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Hay Fever And Your Lungs

By: Ian Murnaghan BSc (hons), MSc - Updated: 24 Jun 2015 | comments*Discuss
 
Hay Fever Lungs Asthma Suffer Sufferer

One of the concerns about untreated hay fever or ineffective hay fever treatment is that complications can arise. One such complication is asthma which is a serious disease that involves a constriction of the breathing airways, causing shortness of breath, wheezing and other frightening symptoms. If it is not properly controlled, asthma can be life-threatening.

Frequent lung exposure to an allergen such as pollen can yield a sustained inflammatory allergic response and is linked to asthma. It's an important link to be aware of and if you have been experiencing hay fever symptoms but haven't obtained treatment, it's vital that you do so to prevent complications to your lungs.

Asthma and Hay Fever
People who suffer from asthma tend to be more likely to suffer from hay fever. Ironically, hay fever sufferers are also at a greater risk with regards to developing asthma. Thus, the link between the two means that those who suffer from both need to be particularly careful in terms of monitoring their conditions and preventing exposure to the allergen.

Recent research has looked at trying to identify which hay fever sufferers are more susceptible to developing asthma. If these patients can be identified, then extra measures can then be taken to help prevent the development of asthma. Researchers did find a link between the level of bronchial activity tested and patient susceptibility to asthma but no definite form of testing has yet been approved to use for patients and the testing remains in the research stage.

Mouth Breathing
People who suffer from hay fever usually suffer from a blocked nose, which leads sufferers to breathe through their mouths quite frequently. For those who also suffer from asthma, studies have suggested that they are more likely to have an asthma attack during exercise when breathing through their mouth as opposed to their nose. This may be due to the fact that the nose tends to be better at making air moister and warmer before it reaches the lungs, which provides a protective mechanism. Also important is that a clear nose is more successful at removing toxins, viruses and bacteria as opposed to a nose that is congested.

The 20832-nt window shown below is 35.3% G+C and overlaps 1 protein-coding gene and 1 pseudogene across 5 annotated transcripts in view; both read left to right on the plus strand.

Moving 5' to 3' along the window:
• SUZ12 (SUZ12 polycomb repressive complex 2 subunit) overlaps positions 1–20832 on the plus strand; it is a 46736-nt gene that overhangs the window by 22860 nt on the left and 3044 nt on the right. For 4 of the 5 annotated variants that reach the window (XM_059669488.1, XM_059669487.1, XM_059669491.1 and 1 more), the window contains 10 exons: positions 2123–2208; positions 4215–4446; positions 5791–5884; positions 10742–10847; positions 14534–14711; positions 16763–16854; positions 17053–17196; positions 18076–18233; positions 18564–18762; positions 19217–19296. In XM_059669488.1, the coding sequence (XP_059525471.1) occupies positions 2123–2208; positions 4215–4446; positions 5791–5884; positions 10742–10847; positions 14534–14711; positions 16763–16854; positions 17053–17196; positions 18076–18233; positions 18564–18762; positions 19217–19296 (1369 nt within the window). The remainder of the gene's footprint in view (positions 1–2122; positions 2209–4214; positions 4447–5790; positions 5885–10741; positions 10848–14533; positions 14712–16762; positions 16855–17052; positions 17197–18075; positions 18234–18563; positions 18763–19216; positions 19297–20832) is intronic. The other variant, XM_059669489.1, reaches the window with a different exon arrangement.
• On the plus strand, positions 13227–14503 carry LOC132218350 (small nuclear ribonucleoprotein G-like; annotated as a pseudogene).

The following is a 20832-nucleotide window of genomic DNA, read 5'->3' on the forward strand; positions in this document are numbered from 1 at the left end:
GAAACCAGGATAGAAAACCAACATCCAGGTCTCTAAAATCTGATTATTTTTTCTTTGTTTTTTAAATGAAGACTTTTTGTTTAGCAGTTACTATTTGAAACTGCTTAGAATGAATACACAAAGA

Nasal Mucus and Your Lungs
Hay fever sufferers may experience post-nasal drip, which can prompt coughing and throat irritation. The immune response that occurs in a person who suffers from hay fever means that the mast cells release chemicals such as histamine, which are present in nasal mucus. These inflammatory chemicals can reach the lungs via post-nasal drip and it is thought that this can worsen asthma.

Prevention Is Key
It can never be stressed enough that preventing exposure to the allergen is crucial in helping to manage hay fever symptoms. This is, of course, true for those who suffer only from hay fever, but particularly so for those who have diseases such as asthma, which will affect the lungs. By improving your hay fever symptoms, you can improve asthma symptoms. This means adopting a prevention plan to avoid exposure to pollen during high count times such as early mornings and evenings. It also means that medication is important to reduce inflammation, keep your nose clear and help you to breathe through your nose rather than your mouth. It may seem overwhelming trying to manage two conditions or simply to manage your hay fever in hopes that you don't develop problems with your lungs, but the benefits to your health are well worth the effort.

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Since yesterday I been sneezing eyes have been iterating throught has been very painfuland coughing constantlyvery sore now ihave ashmaand only since yesterday wondering if I have hay fever as it's affectedmy breathing a lot and I'm worried that it could couse more problems would it be best to try hey fever treatmentsand see if that helps
elmo - 24-Jun-15 @ 10:56 AM
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